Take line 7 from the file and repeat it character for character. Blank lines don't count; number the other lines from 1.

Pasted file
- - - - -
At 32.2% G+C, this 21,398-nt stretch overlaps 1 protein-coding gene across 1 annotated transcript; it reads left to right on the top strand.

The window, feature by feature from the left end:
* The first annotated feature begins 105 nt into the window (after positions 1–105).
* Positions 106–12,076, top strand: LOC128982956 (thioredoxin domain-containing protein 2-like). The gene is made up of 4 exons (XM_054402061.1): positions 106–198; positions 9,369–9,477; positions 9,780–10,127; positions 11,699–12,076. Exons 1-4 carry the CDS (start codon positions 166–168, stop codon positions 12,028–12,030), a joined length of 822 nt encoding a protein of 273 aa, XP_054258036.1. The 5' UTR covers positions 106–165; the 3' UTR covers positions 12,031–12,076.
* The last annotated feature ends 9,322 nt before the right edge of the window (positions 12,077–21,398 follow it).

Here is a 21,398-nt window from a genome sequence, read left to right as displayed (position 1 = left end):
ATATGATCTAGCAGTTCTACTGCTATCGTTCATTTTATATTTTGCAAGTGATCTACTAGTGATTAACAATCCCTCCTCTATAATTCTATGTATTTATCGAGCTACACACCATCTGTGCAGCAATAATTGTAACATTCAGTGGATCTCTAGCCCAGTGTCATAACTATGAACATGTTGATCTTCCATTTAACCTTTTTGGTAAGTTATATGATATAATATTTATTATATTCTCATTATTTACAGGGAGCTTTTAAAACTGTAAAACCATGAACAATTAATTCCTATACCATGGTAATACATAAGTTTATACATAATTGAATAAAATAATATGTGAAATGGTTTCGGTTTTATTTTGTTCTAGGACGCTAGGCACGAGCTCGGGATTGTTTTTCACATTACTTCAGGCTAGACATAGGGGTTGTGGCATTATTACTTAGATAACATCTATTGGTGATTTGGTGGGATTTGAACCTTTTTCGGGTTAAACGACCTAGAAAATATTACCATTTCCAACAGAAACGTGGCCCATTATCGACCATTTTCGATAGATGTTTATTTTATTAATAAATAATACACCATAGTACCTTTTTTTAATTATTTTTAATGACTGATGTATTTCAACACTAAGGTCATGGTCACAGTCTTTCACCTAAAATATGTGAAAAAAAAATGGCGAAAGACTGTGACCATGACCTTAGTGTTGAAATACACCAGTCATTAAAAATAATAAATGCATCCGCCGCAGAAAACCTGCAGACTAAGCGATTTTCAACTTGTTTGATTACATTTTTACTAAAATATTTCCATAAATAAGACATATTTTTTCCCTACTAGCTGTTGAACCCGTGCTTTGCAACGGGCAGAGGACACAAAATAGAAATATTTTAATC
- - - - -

ATATGATCTAGCAGTTCTACTGCTATCGTTCATTTTATATTTTGCAAGTGATCTACTAGTGATTAACAATCCCTCCTCTATAATTCTATGTATTTATCGAGCTACACACCATCTGTGCAGCAATAATTGTAACATTCAGTGGATCTCTAGCCCAGTGTCATAACTATGAACATGTTGATCTTCCATTTAACCTTTTTGGTAAGTTATATGATATAATATTTATTATATTCTCATTATTTACAGGGAGCTTTTAAAACTGTAAAACCATGAACAATTAATTCCTATACCATGGTAATACATAAGTTTATACATAATTGAATAAAATAATATGTGAAATGGTTTCGGTTTTATTTTGTTCTAGGACGCTAGGCACGAGCTCGGGATTGTTTTTCACATTACTTCAGGCTAGACATAGGGGTTGTGGCATTATTACTTAGATAACATCTATTGGTGATTTGGTGGGATTTGAACCTTTTTCGGGTTAAACGACCTAGAAAATATTACCATTTCCAACAGAAACGTGGCCCATTATCGACCATTTTCGATAGATGTTTATTTTATTAATAAATAATACACCATAGTACCTTTTTTTAATTATTTTTAATGACTGATGTATTTCAACACTAAGGTCATGGTCACAGTCTTTCACCTAAAATATGTGAAAAAAAAATGGCGAAAGACTGTGACCATGACCTTAGTGTTGAAATACACCAGTCATTAAAAATAATAAATGCATCCGCCGCAGAAAACCTGCAGACTAAGCGATTTTCAACTTGTTTGATTACATTTTTACTAAAATATTTCCATAAATAAGACATATTTTTTCCCTACTAGCTGTTGAACCCGTGCTTTGCAACGGGCAGAGGACACAAAATAGAAATATTTTAATC